Each of these three groups could exist very comfortable in their own play, but Hinkle thrusts them into each other's, where they bewilder the other characters, and risk bewildering the audience. The play is filled with signs and portents that seem meaningful but go unexplained, and the entire production is spotted with moments of bleak satire. It's a play that refuses to explain itself, and the audience must not merely suss out the subtext, but some of the text. It's very hard to tell whether this is a careful piece that made some commendable, albeit risky, decisions to challenge its audience, or if it's an impulsive piece that relies on freighted hinting and glib suburban surrealism in the place of telling a story. Most of the local critics have so far assumed it is the latter. I'm not so sure.
Hinkle's work, directed by Jeremy Wilhelm, would like to land in a sort of David Lynch surrealism; is it allegory, absurdist, realistic symbolism or just a dream? It's refreshing to find drama that doesn't always strike us on the nose, but Hinkle's play wobbles among these prevailing realities and lacks internal consistency. Who's playing for real? Who's faking it? What's happening?
...In fact, Hinkle's play never achieves cohesion with its metaphors of surveillance, protection, invasion of privacy and anxiety. Its cynicism has no moral purpose; its comedy rarely invites us to invest an emotion in these people. They are objects of ridicule, not sympathy. Hinkle might be close to something with "Little Eyes." Choosing a specific universe -- and he seems to favor the possibilities of a less-literal world -- might help shake out the chaff and find the nugget of his message.
In the program for Little Eyes, playwright Cory Hinkle mentions that one of the inspirations for his latest play was Gregory Crewdson's surrealist portrait of modern American life, Twilight. Perusing the photographs in that collection does show a kindred spirit. In image after image, we find everyday scenes twisted and merged, to the point where yard work is done in the living room or a flooded bottom floor is as much a swimming pool as a reason to call the plumber.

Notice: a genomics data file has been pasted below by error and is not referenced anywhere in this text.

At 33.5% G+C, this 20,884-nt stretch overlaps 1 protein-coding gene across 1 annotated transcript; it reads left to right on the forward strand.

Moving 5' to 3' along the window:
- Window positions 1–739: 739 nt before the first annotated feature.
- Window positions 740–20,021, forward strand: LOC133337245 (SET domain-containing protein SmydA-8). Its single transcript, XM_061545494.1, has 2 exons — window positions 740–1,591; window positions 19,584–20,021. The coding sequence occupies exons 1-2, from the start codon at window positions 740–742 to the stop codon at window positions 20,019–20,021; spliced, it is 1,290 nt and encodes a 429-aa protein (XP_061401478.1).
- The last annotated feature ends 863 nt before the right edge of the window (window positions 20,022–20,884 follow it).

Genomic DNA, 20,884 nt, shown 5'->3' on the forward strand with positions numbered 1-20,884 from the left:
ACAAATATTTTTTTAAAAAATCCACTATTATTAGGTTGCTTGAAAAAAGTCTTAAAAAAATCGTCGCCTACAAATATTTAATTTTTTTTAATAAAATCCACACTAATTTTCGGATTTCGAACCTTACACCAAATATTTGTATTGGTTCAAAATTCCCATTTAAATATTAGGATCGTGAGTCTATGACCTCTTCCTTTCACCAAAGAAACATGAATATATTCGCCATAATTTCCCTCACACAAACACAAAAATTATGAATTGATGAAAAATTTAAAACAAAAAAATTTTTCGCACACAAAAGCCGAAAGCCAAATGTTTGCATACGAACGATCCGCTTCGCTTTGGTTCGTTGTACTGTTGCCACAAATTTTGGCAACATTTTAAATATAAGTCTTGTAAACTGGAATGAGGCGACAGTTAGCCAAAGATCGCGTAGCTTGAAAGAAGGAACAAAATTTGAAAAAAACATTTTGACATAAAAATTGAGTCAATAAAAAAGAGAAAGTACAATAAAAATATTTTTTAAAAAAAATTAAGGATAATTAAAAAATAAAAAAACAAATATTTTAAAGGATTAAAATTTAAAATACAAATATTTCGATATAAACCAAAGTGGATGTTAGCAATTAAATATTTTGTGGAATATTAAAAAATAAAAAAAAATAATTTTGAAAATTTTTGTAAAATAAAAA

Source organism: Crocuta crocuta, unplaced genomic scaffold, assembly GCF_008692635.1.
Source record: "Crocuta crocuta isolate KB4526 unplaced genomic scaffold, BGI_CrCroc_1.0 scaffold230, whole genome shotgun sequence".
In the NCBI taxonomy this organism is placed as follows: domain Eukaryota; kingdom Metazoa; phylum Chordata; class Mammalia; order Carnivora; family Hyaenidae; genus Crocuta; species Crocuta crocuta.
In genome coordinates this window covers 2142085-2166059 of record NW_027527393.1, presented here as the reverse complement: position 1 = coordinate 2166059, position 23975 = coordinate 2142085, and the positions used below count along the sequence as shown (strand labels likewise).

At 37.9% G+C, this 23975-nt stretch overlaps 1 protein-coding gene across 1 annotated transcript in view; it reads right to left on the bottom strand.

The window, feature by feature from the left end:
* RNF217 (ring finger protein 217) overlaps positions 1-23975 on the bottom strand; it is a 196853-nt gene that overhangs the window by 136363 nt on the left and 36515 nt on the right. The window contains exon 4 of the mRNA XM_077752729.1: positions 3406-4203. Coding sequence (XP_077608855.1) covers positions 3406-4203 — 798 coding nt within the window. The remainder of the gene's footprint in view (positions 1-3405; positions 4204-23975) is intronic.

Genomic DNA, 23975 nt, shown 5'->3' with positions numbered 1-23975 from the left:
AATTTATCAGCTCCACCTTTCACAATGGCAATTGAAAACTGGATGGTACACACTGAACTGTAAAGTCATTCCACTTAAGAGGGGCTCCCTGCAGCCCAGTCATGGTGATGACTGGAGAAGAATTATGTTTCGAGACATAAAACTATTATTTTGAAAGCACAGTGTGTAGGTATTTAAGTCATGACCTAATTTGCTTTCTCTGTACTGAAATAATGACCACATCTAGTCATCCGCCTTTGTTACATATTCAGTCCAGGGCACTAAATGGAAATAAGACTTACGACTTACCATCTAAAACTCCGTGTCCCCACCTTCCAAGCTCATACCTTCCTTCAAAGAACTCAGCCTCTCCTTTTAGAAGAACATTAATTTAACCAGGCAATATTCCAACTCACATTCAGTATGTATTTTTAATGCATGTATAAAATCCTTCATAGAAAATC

...Though Hinkle's work doesn't entirely hold together, there are terrific moments sprinkled throughout, like the tableaus Crewdson creates. He's aided by a terrific cast that works wonders with a string of difficult characters and an overall vision that pushes everyday absurdity and fears to the limit.
...We all can use a guide through the madness, which Hinkle steadfastly refuses to give any of the characters. By the end, even though much has happened and situations have changed, they are all as lost as in the beginning, just frozen in a fresh pose.
So, have you seen "Little Eyes?" If so, what did you think? Share your review in the comments section.
Jazz bassist Esperanza Spalding took home the "Best New Artist" award at last night's Grammy ceremonies, to many people's dismay. Photo by Johann Sauty
Editor's note: there's been a buzz in the air this morning as music fans deal with the honest-to-goodness surprise of last night's Grammy Awards. MPR's in-house jazz aficionado David Cazares thinks the outrage over Justin Bieber's loss in the "Best New Artist" category is unjustified, and he can tell you why. Here's his commentary:
You could almost hear the collective national gasp Sunday night when a singer most people have never heard of won the award for Best New Artist at the 2011 Grammy Awards.
Esperanza Spalding, a jazz singer and bassist who has performed at the White House, won the nod over 16-year old Canadian phenomenon Justin Bieber, the music industry's superstar hope.